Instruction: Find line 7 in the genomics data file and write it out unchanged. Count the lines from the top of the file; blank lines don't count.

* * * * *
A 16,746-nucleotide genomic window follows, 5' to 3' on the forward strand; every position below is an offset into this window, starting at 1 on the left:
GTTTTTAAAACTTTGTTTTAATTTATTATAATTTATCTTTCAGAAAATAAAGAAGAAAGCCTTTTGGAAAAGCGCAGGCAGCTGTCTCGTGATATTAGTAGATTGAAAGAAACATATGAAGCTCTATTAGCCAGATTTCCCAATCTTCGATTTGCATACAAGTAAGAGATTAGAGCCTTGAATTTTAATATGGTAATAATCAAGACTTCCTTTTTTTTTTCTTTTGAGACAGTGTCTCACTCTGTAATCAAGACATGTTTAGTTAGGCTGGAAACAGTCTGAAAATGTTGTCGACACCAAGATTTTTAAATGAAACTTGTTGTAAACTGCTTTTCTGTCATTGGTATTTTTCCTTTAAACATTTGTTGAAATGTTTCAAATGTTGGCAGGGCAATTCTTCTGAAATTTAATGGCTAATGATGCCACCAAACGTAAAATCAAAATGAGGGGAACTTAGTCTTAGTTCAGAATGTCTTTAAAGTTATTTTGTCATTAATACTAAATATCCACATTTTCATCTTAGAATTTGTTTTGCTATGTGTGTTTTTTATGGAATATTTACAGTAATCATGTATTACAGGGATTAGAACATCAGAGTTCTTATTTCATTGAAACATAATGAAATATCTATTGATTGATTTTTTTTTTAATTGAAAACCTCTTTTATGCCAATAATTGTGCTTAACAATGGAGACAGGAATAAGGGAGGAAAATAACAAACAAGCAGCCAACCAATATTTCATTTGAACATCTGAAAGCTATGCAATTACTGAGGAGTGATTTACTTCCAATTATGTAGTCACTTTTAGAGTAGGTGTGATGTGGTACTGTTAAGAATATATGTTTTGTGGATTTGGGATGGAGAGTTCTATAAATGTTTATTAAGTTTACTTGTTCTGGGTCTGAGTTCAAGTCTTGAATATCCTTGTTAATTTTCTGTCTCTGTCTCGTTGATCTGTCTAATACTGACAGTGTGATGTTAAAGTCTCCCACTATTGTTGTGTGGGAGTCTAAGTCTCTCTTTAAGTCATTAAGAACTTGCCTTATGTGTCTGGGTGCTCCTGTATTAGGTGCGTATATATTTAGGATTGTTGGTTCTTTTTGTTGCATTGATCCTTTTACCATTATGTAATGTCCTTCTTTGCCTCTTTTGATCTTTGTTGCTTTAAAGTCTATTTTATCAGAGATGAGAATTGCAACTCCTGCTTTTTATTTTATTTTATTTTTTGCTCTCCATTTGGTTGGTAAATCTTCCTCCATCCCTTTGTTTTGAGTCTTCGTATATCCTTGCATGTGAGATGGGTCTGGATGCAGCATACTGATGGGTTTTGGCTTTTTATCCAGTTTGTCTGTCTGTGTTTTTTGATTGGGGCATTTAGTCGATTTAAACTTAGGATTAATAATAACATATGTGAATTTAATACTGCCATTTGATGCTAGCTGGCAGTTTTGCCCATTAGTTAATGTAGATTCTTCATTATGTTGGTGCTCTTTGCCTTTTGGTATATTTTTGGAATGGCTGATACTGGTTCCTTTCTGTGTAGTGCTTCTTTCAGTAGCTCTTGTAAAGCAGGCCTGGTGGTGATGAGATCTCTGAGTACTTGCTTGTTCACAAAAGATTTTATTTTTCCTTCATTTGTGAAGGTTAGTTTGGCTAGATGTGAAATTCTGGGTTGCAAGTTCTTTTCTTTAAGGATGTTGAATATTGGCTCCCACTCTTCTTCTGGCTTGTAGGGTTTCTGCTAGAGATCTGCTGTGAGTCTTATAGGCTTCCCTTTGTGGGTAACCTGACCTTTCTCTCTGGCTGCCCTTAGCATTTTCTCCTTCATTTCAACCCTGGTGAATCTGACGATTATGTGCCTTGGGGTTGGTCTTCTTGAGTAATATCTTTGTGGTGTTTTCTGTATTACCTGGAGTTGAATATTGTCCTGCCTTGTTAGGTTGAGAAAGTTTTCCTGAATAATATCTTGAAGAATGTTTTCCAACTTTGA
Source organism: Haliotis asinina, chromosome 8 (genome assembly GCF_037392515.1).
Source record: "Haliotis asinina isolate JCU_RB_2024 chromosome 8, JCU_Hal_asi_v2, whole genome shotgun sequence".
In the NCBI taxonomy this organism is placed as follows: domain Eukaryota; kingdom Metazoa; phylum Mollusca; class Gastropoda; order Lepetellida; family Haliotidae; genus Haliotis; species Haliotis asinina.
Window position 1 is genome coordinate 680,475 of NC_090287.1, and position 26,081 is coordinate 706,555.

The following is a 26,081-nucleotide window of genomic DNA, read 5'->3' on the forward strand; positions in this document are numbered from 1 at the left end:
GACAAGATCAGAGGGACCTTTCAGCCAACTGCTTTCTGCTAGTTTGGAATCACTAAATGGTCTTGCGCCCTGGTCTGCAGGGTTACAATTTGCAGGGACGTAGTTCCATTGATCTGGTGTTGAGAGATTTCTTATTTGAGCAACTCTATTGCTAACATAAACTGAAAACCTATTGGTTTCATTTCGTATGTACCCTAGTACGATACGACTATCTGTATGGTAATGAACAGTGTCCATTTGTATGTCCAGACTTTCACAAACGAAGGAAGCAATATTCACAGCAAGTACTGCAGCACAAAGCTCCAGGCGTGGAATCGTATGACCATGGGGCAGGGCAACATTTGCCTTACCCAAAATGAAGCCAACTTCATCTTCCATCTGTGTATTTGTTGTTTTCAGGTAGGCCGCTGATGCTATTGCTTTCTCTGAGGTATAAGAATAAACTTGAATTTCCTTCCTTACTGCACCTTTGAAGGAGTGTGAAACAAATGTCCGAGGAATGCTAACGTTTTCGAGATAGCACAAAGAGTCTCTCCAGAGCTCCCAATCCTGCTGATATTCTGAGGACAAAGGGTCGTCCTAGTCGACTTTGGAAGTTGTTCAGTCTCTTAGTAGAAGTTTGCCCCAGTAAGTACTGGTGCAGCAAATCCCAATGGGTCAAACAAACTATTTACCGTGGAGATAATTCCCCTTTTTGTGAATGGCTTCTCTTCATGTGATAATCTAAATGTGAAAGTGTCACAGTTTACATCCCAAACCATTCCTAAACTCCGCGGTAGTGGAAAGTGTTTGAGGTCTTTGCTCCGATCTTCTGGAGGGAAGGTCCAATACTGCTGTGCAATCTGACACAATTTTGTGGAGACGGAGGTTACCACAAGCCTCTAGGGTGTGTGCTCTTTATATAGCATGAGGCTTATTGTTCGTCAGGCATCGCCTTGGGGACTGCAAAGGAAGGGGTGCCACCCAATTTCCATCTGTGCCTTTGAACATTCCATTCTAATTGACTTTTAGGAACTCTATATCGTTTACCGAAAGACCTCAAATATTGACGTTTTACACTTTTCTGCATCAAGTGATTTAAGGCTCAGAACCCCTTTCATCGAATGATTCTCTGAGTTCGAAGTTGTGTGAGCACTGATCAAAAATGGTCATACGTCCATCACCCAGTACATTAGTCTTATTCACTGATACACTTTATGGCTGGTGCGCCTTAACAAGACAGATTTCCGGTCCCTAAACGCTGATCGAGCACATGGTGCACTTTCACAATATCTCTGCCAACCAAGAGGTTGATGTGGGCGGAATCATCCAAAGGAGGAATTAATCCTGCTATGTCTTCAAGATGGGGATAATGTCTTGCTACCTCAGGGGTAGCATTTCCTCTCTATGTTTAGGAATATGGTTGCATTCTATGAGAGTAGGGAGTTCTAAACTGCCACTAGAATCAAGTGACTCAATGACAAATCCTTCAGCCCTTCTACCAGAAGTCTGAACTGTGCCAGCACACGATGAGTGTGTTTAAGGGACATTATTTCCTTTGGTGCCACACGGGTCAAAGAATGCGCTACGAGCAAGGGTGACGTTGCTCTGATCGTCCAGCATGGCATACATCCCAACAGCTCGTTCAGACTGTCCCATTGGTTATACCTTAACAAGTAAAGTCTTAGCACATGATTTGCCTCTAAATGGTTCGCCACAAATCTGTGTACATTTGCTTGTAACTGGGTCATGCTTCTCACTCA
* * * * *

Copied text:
The following is a 26,081-nucleotide window of genomic DNA, read 5'->3' on the forward strand; positions in this document are numbered from 1 at the left end: